The Deleterious Effect of Admission Hyperglycemia on Survival and Functional Outcome in Patients With Intracerebral Hemorrhage
Background and Purpose—We aimed to evaluate the association between blood glucose (BG) levels at admission and both functional outcome at discharge and 1-month mortality after intracerebral hemorrhage (ICH).
Methods—All cases of first-ever ICH were identified from the population-based Stroke Registry of Dijon, France from 1985 to 2009. Clinical and radiological information was recorded. BG was measured at admission. Multivariate analyses were performed using logistic and Cox regression models. Multiple imputation was used as a sensitivity analysis.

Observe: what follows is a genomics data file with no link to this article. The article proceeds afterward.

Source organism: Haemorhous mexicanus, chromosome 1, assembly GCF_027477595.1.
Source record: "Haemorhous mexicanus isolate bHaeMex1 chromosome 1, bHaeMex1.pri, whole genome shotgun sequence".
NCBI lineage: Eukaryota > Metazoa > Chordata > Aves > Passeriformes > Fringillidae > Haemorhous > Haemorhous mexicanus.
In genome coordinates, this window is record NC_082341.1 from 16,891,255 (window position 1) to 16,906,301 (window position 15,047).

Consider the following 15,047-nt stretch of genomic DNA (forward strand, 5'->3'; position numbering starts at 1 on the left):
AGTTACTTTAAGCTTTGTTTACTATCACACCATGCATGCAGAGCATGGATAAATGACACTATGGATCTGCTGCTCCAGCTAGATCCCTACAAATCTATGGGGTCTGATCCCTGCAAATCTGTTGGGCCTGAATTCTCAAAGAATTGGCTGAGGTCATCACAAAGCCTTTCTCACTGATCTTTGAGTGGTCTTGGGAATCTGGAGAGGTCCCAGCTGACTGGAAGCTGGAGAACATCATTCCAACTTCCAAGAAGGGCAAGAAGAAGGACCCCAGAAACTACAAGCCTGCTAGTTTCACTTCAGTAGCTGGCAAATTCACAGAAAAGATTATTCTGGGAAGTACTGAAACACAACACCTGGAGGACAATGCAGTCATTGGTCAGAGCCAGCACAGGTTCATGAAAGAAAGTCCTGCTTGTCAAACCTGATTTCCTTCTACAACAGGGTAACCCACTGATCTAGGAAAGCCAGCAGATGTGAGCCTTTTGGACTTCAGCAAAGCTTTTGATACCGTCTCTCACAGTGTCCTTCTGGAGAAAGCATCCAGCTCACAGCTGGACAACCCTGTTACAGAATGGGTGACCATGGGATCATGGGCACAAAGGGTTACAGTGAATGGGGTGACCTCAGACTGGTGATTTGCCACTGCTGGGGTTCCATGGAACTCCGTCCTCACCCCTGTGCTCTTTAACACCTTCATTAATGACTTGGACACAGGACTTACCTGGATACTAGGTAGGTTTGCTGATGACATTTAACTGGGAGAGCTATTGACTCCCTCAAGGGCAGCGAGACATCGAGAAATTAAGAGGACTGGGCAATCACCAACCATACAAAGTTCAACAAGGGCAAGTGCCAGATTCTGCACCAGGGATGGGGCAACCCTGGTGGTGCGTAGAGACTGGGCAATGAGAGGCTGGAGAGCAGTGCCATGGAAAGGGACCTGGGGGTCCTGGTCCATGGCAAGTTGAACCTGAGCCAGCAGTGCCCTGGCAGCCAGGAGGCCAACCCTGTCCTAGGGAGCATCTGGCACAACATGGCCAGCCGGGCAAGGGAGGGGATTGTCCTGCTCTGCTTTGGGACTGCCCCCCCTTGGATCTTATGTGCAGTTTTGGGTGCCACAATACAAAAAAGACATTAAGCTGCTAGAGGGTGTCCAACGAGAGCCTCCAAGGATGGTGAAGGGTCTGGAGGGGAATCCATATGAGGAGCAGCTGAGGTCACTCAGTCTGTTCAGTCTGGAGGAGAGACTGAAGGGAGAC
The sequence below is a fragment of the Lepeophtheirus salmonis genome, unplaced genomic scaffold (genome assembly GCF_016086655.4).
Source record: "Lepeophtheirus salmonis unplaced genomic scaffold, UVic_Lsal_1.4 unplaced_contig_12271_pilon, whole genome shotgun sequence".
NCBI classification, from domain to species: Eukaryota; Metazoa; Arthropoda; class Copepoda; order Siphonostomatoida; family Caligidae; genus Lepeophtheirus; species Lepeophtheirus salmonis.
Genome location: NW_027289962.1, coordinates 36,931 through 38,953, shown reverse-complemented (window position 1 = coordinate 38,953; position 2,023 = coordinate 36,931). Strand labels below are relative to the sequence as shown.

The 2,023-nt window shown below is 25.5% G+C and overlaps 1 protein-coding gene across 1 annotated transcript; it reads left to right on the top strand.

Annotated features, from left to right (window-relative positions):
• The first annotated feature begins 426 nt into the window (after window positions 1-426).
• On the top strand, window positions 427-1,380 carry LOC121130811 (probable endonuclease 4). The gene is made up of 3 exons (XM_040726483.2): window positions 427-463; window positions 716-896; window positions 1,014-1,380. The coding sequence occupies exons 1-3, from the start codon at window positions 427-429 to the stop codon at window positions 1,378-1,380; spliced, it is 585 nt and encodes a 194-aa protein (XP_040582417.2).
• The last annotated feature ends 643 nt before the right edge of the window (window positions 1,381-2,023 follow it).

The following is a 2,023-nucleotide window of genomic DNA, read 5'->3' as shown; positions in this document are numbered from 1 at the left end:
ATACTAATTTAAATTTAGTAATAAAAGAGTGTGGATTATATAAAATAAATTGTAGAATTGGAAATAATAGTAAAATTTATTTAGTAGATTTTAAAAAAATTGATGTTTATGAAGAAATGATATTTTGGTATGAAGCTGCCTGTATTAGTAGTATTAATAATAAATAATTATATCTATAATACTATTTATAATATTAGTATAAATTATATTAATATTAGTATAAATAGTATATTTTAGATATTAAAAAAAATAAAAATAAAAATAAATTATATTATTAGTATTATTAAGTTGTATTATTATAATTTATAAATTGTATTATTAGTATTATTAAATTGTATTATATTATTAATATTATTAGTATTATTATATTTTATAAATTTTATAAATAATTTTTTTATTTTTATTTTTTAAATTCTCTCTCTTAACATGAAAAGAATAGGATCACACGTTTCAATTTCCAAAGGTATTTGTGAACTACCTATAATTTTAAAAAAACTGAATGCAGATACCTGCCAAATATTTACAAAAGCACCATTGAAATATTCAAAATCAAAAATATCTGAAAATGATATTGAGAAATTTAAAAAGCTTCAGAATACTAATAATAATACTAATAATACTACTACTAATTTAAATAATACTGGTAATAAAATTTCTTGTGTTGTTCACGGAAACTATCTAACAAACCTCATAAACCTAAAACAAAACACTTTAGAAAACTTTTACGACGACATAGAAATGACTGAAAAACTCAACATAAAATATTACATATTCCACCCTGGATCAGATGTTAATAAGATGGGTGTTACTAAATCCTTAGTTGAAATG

Results—We recorded 465 first-ever ICH. BG at admission was obtained in 416 patients (89.5%) with a median value of 6.92 mmol/L. In multivariate analyses, BG in the highest tertile (≥8.6 mmol/L) was an independent predictor of functional handicap (odds ratio, 2.51; 95% CI, 1.43–4.40; P=0.01) and 1-month mortality (hazard ratio, 2.51; 95% CI, 1.23–2.43; P=0.002). The results were consistent with those obtained from multiple imputation analyses.
Conclusions—Admission hyperglycemia is associated with poor functional recovery at discharge and 1-month mortality after ICH. These results suggest a need for trials that evaluate strategies to lower BG in acute ICH.
- Received July 17, 2011.
- Accepted July 29, 2011.
- © 2011 American Heart Association, Inc.